The nation’s public school teachers are overwhelmingly white women — outnumbering men by a 3-to-1 margin — and they have an average age of 43, according to a survey by the largest school union.
A profile of the nation’s teachers, issued yesterday by the National Education Association, “reveals a profession that is struggling to provide role models of both sexes and all races within a teaching work force that is predominantly white (90 percent) and female (79 percent),” the NEA said in a statement accompanying its 387-page report.
The report says the ratio of male-to-female teachers “now stands at a 40-year low.”
Black teachers are just 6 percent, a drop from 8 percent 30 years ago. Other minority teachers increased from 4 percent to 5 percent since 1971.
Reg Weaver, NEA president, said the survey “includes some strong warning calls that can’t be ignored. People are leaving our profession because of the low pay, and we’re struggling to recruit and retain male teachers and teachers of color. These are areas that we must address and correct.”
However, the survey of 1,467 of the nation’s 3.7 million public school teachers showed that unsatisfactory pay was sixth on a list of 10 possible hindrances to teachers, chosen by 102 or just 6.9 percent of those surveyed.
Of 400 teachers who said they did not plan to remain teachers until retirement, 149 listed low salary as the main reason. Sixty-three percent of the 400 listed working conditions, problems with administrators, students, parents, or other problems.
The report titled “Status of the American Public School Teacher 2000-2001,” completed with the assistance of the American Federation of Teachers, says the average household income of teachers nationwide is $77,739.
Seventy-three percent of teachers said they were married, 15 percent single, and 12 percent separated, divorced or widowed. More whites (75 percent) than minorities (61 percent) said they were married.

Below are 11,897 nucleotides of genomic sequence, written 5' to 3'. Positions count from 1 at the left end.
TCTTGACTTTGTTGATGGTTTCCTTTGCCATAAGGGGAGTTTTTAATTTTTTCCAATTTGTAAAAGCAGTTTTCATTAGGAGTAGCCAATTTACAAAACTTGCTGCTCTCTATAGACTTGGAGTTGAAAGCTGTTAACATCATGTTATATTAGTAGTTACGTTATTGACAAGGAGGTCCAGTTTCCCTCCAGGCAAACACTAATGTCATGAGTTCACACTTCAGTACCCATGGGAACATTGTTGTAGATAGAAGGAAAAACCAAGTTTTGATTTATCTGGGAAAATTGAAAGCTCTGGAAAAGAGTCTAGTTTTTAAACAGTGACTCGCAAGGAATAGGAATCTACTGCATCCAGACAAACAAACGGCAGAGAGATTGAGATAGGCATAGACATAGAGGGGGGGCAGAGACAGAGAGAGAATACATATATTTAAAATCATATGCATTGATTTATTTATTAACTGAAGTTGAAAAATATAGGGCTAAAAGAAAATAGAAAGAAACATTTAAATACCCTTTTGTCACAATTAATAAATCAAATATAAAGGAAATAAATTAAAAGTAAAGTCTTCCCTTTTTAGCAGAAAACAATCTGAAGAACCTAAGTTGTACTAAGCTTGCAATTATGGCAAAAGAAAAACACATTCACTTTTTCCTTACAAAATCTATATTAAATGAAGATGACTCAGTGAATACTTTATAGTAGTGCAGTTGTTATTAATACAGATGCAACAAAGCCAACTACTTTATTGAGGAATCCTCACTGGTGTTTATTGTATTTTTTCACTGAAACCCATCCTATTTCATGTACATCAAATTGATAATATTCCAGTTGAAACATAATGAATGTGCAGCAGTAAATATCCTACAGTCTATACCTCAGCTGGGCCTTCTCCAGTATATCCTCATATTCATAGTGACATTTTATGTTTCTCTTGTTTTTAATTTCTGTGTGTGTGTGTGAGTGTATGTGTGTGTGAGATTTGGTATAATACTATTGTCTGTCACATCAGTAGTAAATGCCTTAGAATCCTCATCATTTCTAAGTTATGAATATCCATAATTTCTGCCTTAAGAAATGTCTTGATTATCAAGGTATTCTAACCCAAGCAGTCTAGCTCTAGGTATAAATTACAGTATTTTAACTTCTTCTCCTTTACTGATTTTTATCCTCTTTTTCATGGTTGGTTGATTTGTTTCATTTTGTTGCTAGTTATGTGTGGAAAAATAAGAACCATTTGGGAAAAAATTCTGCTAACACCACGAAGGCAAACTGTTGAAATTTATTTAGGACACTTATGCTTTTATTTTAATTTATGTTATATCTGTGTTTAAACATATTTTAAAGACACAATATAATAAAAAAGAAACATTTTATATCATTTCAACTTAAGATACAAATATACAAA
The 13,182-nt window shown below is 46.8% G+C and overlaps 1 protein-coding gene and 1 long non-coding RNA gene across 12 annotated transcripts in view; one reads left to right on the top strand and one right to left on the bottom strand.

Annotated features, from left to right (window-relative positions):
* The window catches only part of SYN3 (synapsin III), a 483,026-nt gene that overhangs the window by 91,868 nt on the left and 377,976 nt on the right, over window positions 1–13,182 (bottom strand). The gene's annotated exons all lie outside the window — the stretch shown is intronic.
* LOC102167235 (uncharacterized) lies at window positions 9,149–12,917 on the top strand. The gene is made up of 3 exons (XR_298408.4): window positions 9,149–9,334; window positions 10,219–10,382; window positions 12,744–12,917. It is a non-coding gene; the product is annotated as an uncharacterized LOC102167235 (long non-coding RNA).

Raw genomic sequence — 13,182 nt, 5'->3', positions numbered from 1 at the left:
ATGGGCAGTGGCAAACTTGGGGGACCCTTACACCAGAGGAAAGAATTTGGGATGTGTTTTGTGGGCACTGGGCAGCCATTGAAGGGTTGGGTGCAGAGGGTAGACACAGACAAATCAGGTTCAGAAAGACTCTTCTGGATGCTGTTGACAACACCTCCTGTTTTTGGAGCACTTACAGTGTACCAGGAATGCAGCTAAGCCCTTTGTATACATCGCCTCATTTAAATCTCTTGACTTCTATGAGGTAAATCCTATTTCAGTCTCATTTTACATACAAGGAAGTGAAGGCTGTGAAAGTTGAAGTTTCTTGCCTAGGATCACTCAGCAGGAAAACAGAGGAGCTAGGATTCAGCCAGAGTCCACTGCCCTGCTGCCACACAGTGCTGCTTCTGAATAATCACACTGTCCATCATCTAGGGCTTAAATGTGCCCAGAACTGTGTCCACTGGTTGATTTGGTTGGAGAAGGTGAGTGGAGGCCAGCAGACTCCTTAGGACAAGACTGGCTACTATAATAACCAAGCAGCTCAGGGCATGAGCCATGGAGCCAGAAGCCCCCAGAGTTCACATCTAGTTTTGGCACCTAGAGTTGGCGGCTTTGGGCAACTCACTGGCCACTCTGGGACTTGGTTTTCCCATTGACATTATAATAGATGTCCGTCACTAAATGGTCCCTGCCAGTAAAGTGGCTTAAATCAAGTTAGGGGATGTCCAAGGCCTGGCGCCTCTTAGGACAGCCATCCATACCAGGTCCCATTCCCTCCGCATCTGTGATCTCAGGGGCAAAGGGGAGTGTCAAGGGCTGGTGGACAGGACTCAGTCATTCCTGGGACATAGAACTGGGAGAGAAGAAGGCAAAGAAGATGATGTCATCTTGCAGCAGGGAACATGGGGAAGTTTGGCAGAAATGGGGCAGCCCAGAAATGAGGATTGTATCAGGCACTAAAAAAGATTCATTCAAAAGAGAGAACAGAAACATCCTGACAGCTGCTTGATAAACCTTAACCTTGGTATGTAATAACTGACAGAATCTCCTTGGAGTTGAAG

Teachers’ average income for the nine-month school year was $43,262, and 62 percent of them reported earning more than half their household income.
Almost two-thirds of teachers received supplemental income averaging $3,528.
The survey shows that 32.3 percent of teachers stay in the profession 10 to 19 years and 30.7 percent stay 20 to 45 years until retirement. Thirty-seven percent stay less than 10 years.
Other survey findings:
Nearly half of respondents had 15 or more years of full-time teaching experience. More than half have a master’s degree or six years of college.
The mean age for all teachers in 2001 was 43, four years older than 1966. During the past 35 years, teachers in the 50-and-older age bracket have increased 10 percent, from 26 percent of all teachers in 1966 to 36 percent in 2001. But teachers under age 30, who were 34 percent of the profession, are now 13 percent.
Just 21 percent of teachers were male nationwide, with just 14 percent in the Southeast. In senior high school, 43 percent are male teachers; in middle or junior high school, 25 percent; and just 9 percent in elementary schools. Males are more likely to teach in larger schools.
Asked for “three main reasons” why they are still teaching, most listed “value of education in society,” “desire to work with young people” and “interest in a subject-matter field.”